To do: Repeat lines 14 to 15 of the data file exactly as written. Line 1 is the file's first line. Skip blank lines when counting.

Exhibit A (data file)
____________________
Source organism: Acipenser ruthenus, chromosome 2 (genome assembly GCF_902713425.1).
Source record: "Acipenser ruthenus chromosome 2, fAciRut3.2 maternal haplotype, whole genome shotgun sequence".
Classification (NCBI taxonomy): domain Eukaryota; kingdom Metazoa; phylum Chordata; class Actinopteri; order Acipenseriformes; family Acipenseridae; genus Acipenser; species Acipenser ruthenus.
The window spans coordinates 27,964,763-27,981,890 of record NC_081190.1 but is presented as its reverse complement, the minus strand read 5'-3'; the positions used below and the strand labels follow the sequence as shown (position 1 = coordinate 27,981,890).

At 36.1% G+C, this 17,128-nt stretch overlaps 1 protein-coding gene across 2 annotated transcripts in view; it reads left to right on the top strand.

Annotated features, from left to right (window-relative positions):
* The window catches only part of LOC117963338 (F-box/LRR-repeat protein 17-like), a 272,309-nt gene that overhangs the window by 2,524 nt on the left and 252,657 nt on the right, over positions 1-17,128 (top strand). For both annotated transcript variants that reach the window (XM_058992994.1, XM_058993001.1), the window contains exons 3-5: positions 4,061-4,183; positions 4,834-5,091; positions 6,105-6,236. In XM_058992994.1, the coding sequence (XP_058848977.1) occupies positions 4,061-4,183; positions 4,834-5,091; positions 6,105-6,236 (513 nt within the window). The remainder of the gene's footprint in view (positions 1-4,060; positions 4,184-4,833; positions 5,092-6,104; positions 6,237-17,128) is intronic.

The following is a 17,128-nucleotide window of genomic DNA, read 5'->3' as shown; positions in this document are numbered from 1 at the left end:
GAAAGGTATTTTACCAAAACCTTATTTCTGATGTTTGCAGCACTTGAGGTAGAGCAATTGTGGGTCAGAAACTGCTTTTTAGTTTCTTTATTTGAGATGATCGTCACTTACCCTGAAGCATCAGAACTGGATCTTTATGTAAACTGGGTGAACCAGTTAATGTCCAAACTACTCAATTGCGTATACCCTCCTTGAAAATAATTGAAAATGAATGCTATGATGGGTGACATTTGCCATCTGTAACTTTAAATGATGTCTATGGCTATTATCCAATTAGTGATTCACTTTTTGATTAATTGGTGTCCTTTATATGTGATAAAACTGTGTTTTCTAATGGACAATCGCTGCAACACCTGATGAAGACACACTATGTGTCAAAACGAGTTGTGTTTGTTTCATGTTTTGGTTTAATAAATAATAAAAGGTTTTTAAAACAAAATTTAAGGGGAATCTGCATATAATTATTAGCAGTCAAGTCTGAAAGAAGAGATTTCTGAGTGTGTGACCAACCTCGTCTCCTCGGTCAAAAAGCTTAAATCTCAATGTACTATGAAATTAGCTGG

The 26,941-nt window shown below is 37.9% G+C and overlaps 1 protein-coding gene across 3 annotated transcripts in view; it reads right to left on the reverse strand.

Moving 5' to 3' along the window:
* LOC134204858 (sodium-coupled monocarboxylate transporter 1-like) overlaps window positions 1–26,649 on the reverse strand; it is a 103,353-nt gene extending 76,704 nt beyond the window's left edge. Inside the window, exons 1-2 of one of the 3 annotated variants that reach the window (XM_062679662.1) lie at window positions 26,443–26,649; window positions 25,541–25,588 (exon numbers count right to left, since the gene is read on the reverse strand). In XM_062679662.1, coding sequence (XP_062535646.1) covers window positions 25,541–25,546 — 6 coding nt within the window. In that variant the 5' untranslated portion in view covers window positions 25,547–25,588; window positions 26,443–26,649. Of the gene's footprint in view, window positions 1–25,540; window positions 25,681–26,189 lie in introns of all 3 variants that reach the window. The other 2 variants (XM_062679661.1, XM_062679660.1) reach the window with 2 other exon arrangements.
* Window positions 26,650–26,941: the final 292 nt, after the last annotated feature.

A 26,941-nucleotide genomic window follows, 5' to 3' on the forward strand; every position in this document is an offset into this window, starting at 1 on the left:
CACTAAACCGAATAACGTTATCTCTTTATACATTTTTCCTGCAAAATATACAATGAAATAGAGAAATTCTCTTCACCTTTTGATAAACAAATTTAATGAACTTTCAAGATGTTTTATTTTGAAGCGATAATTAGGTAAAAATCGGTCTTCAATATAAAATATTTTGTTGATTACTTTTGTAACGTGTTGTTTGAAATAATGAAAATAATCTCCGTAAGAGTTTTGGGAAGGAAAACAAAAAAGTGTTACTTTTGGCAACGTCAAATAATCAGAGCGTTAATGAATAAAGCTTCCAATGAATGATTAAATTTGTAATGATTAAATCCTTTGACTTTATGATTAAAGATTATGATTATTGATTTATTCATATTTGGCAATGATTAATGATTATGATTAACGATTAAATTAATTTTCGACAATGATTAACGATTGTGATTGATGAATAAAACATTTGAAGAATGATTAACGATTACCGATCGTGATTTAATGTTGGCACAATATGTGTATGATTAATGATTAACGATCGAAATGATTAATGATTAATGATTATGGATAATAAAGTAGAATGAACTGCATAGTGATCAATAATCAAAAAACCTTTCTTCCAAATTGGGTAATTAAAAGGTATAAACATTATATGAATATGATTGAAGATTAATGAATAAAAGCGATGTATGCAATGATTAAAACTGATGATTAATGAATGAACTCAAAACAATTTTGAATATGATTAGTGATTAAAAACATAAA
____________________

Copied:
A 26,941-nucleotide genomic window follows, 5' to 3' on the forward strand; every position in this document is an offset into this window, starting at 1 on the left:
CACTAAACCGAATAACGTTATCTCTTTATACATTTTTCCTGCAAAATATACAATGAAATAGAGAAATTCTCTTCACCTTTTGATAAACAAATTTAATGAACTTTCAAGATGTTTTATTTTGAAGCGATAATTAGGTAAAAATCGGTCTTCAATATAAAATATTTTGTTGATTACTTTTGTAACGTGTTGTTTGAAATAATGAAAATAATCTCCGTAAGAGTTTTGGGAAGGAAAACAAAAAAGTGTTACTTTTGGCAACGTCAAATAATCAGAGCGTTAATGAATAAAGCTTCCAATGAATGATTAAATTTGTAATGATTAAATCCTTTGACTTTATGATTAAAGATTATGATTATTGATTTATTCATATTTGGCAATGATTAATGATTATGATTAACGATTAAATTAATTTTCGACAATGATTAACGATTGTGATTGATGAATAAAACATTTGAAGAATGATTAACGATTACCGATCGTGATTTAATGTTGGCACAATATGTGTATGATTAATGATTAACGATCGAAATGATTAATGATTAATGATTATGGATAATAAAGTAGAATGAACTGCATAGTGATCAATAATCAAAAAACCTTTCTTCCAAATTGGGTAATTAAAAGGTATAAACATTATATGAATATGATTGAAGATTAATGAATAAAAGCGATGTATGCAATGATTAAAACTGATGATTAATGAATGAACTCAAAACAATTTTGAATATGATTAGTGATTAAAAACATAAA